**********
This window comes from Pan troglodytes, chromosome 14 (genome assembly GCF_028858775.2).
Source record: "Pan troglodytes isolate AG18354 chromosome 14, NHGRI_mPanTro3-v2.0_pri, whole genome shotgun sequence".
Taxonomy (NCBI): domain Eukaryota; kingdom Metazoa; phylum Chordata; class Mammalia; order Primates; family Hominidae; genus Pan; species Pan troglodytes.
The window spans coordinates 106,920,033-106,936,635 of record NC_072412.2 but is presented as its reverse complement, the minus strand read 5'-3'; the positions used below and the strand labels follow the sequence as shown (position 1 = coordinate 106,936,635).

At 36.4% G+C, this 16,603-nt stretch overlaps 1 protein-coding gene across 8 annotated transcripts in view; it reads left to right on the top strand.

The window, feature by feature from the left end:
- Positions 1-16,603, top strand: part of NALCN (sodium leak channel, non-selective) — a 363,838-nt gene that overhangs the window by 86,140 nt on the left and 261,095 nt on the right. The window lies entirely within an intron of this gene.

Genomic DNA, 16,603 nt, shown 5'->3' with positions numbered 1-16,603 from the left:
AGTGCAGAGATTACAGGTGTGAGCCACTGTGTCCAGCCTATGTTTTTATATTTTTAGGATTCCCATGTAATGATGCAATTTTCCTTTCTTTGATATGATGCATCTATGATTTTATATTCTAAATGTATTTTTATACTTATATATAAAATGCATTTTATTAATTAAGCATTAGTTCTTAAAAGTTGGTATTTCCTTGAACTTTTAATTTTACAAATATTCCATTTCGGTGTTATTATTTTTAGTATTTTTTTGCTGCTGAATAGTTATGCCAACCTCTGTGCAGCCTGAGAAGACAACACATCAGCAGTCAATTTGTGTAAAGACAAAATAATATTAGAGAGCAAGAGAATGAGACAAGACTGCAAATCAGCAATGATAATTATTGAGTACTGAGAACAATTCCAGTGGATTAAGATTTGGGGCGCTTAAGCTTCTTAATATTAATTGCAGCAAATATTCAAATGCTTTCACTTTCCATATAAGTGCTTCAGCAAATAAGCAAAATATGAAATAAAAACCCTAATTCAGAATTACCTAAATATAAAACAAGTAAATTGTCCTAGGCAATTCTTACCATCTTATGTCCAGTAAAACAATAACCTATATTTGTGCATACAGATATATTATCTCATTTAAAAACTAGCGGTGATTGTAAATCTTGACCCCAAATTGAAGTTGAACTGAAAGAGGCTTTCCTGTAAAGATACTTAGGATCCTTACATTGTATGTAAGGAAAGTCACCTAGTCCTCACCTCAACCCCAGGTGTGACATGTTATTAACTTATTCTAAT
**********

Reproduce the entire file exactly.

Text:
This window comes from Pan troglodytes, chromosome 14 (genome assembly GCF_028858775.2).
Source record: "Pan troglodytes isolate AG18354 chromosome 14, NHGRI_mPanTro3-v2.0_pri, whole genome shotgun sequence".
Taxonomy (NCBI): domain Eukaryota; kingdom Metazoa; phylum Chordata; class Mammalia; order Primates; family Hominidae; genus Pan; species Pan troglodytes.
The window spans coordinates 106,920,033-106,936,635 of record NC_072412.2 but is presented as its reverse complement, the minus strand read 5'-3'; the positions used below and the strand labels follow the sequence as shown (position 1 = coordinate 106,936,635).

At 36.4% G+C, this 16,603-nt stretch overlaps 1 protein-coding gene across 8 annotated transcripts in view; it reads left to right on the top strand.

The window, feature by feature from the left end:
- Positions 1-16,603, top strand: part of NALCN (sodium leak channel, non-selective) — a 363,838-nt gene that overhangs the window by 86,140 nt on the left and 261,095 nt on the right. The window lies entirely within an intron of this gene.

Genomic DNA, 16,603 nt, shown 5'->3' with positions numbered 1-16,603 from the left:
AGTGCAGAGATTACAGGTGTGAGCCACTGTGTCCAGCCTATGTTTTTATATTTTTAGGATTCCCATGTAATGATGCAATTTTCCTTTCTTTGATATGATGCATCTATGATTTTATATTCTAAATGTATTTTTATACTTATATATAAAATGCATTTTATTAATTAAGCATTAGTTCTTAAAAGTTGGTATTTCCTTGAACTTTTAATTTTACAAATATTCCATTTCGGTGTTATTATTTTTAGTATTTTTTTGCTGCTGAATAGTTATGCCAACCTCTGTGCAGCCTGAGAAGACAACACATCAGCAGTCAATTTGTGTAAAGACAAAATAATATTAGAGAGCAAGAGAATGAGACAAGACTGCAAATCAGCAATGATAATTATTGAGTACTGAGAACAATTCCAGTGGATTAAGATTTGGGGCGCTTAAGCTTCTTAATATTAATTGCAGCAAATATTCAAATGCTTTCACTTTCCATATAAGTGCTTCAGCAAATAAGCAAAATATGAAATAAAAACCCTAATTCAGAATTACCTAAATATAAAACAAGTAAATTGTCCTAGGCAATTCTTACCATCTTATGTCCAGTAAAACAATAACCTATATTTGTGCATACAGATATATTATCTCATTTAAAAACTAGCGGTGATTGTAAATCTTGACCCCAAATTGAAGTTGAACTGAAAGAGGCTTTCCTGTAAAGATACTTAGGATCCTTACATTGTATGTAAGGAAAGTCACCTAGTCCTCACCTCAACCCCAGGTGTGACATGTTATTAACTTATTCTAAT